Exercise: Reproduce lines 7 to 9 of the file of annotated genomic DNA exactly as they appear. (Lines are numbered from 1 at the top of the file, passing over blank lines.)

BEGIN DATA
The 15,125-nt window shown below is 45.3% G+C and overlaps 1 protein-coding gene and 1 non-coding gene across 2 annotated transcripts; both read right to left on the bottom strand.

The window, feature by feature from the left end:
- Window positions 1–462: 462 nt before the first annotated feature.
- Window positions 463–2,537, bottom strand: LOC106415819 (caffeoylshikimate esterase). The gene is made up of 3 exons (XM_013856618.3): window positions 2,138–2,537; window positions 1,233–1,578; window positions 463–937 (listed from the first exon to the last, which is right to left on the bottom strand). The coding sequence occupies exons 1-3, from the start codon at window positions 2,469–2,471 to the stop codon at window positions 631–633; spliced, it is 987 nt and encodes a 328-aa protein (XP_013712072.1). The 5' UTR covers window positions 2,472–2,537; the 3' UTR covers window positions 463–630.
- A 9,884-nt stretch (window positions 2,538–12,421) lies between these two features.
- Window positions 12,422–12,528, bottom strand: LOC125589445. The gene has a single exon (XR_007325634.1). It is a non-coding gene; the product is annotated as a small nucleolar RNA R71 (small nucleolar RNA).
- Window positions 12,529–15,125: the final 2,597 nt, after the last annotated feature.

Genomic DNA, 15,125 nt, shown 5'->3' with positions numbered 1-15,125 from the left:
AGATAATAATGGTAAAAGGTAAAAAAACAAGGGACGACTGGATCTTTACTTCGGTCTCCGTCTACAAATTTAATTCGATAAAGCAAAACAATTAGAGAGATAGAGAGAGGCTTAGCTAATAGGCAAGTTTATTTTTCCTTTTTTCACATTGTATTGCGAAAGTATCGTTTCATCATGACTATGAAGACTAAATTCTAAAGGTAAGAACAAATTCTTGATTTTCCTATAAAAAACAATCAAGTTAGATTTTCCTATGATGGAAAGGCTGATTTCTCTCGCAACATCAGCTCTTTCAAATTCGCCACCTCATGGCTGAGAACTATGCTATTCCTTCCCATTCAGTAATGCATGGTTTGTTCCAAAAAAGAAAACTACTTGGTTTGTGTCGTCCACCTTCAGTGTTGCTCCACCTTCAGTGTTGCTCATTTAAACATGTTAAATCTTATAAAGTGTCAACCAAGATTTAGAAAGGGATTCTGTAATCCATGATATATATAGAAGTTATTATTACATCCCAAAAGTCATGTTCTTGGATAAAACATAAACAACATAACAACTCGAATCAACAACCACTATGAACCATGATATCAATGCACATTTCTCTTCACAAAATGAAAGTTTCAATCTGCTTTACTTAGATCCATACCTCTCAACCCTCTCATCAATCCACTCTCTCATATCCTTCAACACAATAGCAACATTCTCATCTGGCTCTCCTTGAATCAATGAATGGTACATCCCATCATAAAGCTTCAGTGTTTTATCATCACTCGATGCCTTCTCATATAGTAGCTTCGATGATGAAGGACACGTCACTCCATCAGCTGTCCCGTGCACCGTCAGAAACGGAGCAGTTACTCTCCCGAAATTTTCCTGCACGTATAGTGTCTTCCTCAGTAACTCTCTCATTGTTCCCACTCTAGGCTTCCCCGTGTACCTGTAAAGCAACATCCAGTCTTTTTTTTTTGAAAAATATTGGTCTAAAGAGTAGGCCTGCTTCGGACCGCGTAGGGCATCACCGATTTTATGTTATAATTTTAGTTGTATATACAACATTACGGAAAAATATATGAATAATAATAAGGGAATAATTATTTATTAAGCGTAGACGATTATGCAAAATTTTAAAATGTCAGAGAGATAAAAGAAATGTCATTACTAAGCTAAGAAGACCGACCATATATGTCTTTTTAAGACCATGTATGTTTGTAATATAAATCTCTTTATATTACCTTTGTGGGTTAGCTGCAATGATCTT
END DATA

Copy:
- Window positions 12,529–15,125: the final 2,597 nt, after the last annotated feature.

Genomic DNA, 15,125 nt, shown 5'->3' with positions numbered 1-15,125 from the left:
AGATAATAATGGTAAAAGGTAAAAAAACAAGGGACGACTGGATCTTTACTTCGGTCTCCGTCTACAAATTTAATTCGATAAAGCAAAACAATTAGAGAGATAGAGAGAGGCTTAGCTAATAGGCAAGTTTATTTTTCCTTTTTTCACATTGTATTGCGAAAGTATCGTTTCATCATGACTATGAAGACTAAATTCTAAAGGTAAGAACAAATTCTTGATTTTCCTATAAAAAACAATCAAGTTAGATTTTCCTATGATGGAAAGGCTGATTTCTCTCGCAACATCAGCTCTTTCAAATTCGCCACCTCATGGCTGAGAACTATGCTATTCCTTCCCATTCAGTAATGCATGGTTTGTTCCAAAAAAGAAAACTACTTGGTTTGTGTCGTCCACCTTCAGTGTTGCTCCACCTTCAGTGTTGCTCATTTAAACATGTTAAATCTTATAAAGTGTCAACCAAGATTTAGAAAGGGATTCTGTAATCCATGATATATATAGAAGTTATTATTACATCCCAAAAGTCATGTTCTTGGATAAAACATAAACAACATAACAACTCGAATCAACAACCACTATGAACCATGATATCAATGCACATTTCTCTTCACAAAATGAAAGTTTCAATCTGCTTTACTTAGATCCATACCTCTCAACCCTCTCATCAATCCACTCTCTCATATCCTTCAACACAATAGCAACATTCTCATCTGGCTCTCCTTGAATCAATGAATGGTACATCCCATCATAAAGCTTCAGTGTTTTATCATCACTCGATGCCTTCTCATATAGTAGCTTCGATGATGAAGGACACGTCACTCCATCAGCTGTCCCGTGCACCGTCAGAAACGGAGCAGTTACTCTCCCGAAATTTTCCTGCACGTATAGTGTCTTCCTCAGTAACTCTCTCATTGTTCCCACTCTAGGCTTCCCCGTGTACCTGTAAAGCAACATCCAGTCTTTTTTTTTTGAAAAATATTGGTCTAAAGAGTAGGCCTGCTTCGGACCGCGTAGGGCATCACCGATTTTATGTTATAATTTTAGTTGTATATACAACATTACGGAAAAATATATGAATAATAATAAGGGAATAATTATTTATTAAGCGTAGACGATTATGCAAAATTTTAAAATGTCAGAGAGATAAAAGAAATGTCATTACTAAGCTAAGAAGACCGACCATATATGTCTTTTTAAGACCATGTATGTTTGTAATATAAATCTCTTTATATTACCTTTGTGGGTTAGCTGCAATGATCTT